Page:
Joseph Nkunda, 54, is a pastoralist in the rural district of Nakasongola along the Kampala-Gulu highway.
In February, he left his two children Canaan, 10, and Sylvia Nkunda, 7, who had just returned from school to look after the cattle and he went to a nearby market to fetch food to cook.
No sooner had he left, a man the children did not recognise approached them with a glittering machete claiming that the cows had destroyed his garden. The children denied the claim, but the man who seemed angrier by the minute insisted and asked them to move ahead of him so he can show them the garden the cows grazed.
“He commanded them to walk ahead of him so he could go and show them the garden that the cows had allegedly destroyed and since he had the machete, they could not object,” Nkunda said.
When they got to a shrub nearby, he motioned the children to sit on the ground. The boy refused, but the witch grabbed him by the neck and his sister by the hands.
“He cut the boy’s neck from behind and the boy fell flat, lifeless, unconscious and bleeding profusely. He left him for dead and then cut the girl into several pieces, drained her blood, took her heart and her genitals,” the father recounted.
On the spot, Slyvia Nkunda died. The boy was only half dead although the witchdoctor thought he was dead. Upon his return, Joseph Nkunda could not believe his eyes to find his children – ones he left alive and well an hour ago – lying lifeless in the jungle. He also fainted.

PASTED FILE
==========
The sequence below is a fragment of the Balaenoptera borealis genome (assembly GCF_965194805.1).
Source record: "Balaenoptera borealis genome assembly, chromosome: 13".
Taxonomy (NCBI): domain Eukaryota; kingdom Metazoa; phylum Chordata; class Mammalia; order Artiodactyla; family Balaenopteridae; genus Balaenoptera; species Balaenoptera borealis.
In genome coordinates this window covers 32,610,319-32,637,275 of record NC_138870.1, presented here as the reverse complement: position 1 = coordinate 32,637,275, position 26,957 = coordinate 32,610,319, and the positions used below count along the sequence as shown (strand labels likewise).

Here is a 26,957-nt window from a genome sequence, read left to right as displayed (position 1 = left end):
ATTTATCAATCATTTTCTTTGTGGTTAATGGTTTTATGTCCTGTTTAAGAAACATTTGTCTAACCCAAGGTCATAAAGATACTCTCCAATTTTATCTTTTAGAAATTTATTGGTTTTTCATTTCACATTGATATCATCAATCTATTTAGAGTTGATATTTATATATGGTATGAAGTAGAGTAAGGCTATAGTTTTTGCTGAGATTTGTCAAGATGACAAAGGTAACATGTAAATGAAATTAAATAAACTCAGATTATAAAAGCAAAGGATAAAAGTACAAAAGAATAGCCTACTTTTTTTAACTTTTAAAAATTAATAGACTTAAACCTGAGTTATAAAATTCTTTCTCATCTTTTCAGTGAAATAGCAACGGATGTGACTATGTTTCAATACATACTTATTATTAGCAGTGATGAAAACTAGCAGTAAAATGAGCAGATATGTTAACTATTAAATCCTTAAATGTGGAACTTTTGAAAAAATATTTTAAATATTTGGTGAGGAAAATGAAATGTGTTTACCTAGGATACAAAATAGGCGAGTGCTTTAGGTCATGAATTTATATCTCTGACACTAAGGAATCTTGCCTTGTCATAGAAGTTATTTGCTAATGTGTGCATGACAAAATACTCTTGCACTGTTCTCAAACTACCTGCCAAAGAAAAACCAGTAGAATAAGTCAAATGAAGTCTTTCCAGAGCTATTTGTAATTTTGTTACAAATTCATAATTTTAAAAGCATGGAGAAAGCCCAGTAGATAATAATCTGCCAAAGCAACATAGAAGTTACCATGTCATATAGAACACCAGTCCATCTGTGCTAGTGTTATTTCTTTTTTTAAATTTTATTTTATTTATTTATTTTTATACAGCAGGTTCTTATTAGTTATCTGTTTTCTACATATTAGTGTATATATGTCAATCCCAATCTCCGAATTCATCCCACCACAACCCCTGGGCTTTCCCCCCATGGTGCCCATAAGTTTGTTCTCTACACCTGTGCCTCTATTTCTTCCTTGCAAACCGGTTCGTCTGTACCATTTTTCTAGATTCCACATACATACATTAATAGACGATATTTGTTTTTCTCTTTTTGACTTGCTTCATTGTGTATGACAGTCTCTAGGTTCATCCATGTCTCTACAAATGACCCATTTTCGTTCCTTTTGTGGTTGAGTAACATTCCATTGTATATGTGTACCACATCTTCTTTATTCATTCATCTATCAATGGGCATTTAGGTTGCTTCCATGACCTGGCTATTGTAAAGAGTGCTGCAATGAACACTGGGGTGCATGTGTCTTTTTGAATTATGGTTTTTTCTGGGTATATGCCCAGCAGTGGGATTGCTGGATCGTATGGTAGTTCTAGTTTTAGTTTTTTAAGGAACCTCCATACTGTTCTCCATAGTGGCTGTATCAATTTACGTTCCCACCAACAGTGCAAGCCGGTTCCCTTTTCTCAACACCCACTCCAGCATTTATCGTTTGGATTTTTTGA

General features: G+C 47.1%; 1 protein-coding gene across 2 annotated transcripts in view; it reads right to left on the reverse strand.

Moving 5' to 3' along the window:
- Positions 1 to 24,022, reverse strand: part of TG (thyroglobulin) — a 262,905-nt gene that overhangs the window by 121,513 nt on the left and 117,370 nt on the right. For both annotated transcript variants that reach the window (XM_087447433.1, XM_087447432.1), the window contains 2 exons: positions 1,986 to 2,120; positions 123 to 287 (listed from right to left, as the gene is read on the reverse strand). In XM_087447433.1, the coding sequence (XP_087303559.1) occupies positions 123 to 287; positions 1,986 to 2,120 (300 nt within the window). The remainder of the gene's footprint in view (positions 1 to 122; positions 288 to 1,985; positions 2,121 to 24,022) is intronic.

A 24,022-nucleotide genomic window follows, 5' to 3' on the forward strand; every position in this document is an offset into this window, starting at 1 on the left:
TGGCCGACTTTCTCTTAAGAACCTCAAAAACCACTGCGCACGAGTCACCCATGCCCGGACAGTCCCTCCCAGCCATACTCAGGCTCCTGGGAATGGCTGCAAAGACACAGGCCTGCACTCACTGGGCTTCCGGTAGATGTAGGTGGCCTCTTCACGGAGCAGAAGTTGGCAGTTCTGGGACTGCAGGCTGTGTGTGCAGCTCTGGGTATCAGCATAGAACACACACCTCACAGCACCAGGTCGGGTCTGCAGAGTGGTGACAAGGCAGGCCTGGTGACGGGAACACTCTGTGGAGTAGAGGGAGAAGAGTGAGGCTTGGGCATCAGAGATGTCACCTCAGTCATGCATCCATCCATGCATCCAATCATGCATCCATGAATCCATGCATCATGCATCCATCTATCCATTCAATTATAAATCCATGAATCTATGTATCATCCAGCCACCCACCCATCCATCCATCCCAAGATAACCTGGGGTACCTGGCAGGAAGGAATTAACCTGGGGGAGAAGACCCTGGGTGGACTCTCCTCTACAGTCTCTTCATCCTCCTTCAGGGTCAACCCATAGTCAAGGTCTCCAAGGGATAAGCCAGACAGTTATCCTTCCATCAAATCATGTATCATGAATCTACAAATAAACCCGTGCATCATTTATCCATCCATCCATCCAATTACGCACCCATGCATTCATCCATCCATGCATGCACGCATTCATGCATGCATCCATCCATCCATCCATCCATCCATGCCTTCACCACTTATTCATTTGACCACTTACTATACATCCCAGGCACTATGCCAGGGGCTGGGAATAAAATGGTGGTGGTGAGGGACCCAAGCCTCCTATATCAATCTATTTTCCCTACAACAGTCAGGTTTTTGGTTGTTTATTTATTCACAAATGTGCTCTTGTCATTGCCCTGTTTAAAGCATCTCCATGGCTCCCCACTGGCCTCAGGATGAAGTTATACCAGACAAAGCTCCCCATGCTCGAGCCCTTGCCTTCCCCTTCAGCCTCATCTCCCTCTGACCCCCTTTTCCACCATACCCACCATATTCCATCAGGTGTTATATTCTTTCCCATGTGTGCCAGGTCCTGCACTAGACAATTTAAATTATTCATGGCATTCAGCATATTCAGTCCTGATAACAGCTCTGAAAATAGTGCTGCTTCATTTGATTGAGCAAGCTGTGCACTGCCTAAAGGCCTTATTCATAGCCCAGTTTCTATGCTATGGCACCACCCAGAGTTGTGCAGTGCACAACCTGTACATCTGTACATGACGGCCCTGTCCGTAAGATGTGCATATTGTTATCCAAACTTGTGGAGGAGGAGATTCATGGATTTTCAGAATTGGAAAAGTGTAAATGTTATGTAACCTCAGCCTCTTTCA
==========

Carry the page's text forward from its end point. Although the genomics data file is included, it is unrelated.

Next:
He was discovered by a good Samaritan who called out to other colleagues and the father, son and the dead sister were moved to hospital and the girl to their home where she was later put to final rest.
With the help of a local NGO, Kyampisi Children’s Ministries, Nkunda met the enormous medical bills that brought his son back to life. When we met the 19-year-old Nkunda at Serena Hotel on Friday, November 30, he couldn’t hold back his tears while talking about his little sister and how the “butcher” mercilessly wielded his machete in his direction.
“Even when I go to school now, I think about her and what we would be doing together,” he says.
His performance in school has also been a special case for every time he tries to concentrate, the images of the man who attempted to take his life resurfaces in his mind – the last image with almost died seeing.
Although the witchdoctor was identified, arrested and sentenced to life in prison, the practice of child sacrifice in Uganda still abounds.
Over 100 child sacrifice cases are reported every year mostly targeting school going children who are considered pure for the gods to receive and offer rewards of wealth in return.
According to Pastor Peter Sewakiryanga, the co-founder of Kyampisi Childcare Ministries, Child sacrifice has risen because people have “become lovers of money. They want to get richer.”
“They have a belief that when you sacrifice a child you get wealth, and there are people who are willing to buy these children for a price. So they have become a commodity of exchange, child sacrifice has become a commercial business,” the Pastor says.
Organisations like Kyampisi and others are now calling for tougher laws to halt the growing vice. Without the full force of the law, Pastor Sewakiryanga says, there is little that can be done to protect Uganda’s children from the belief in the power of human sacrifice.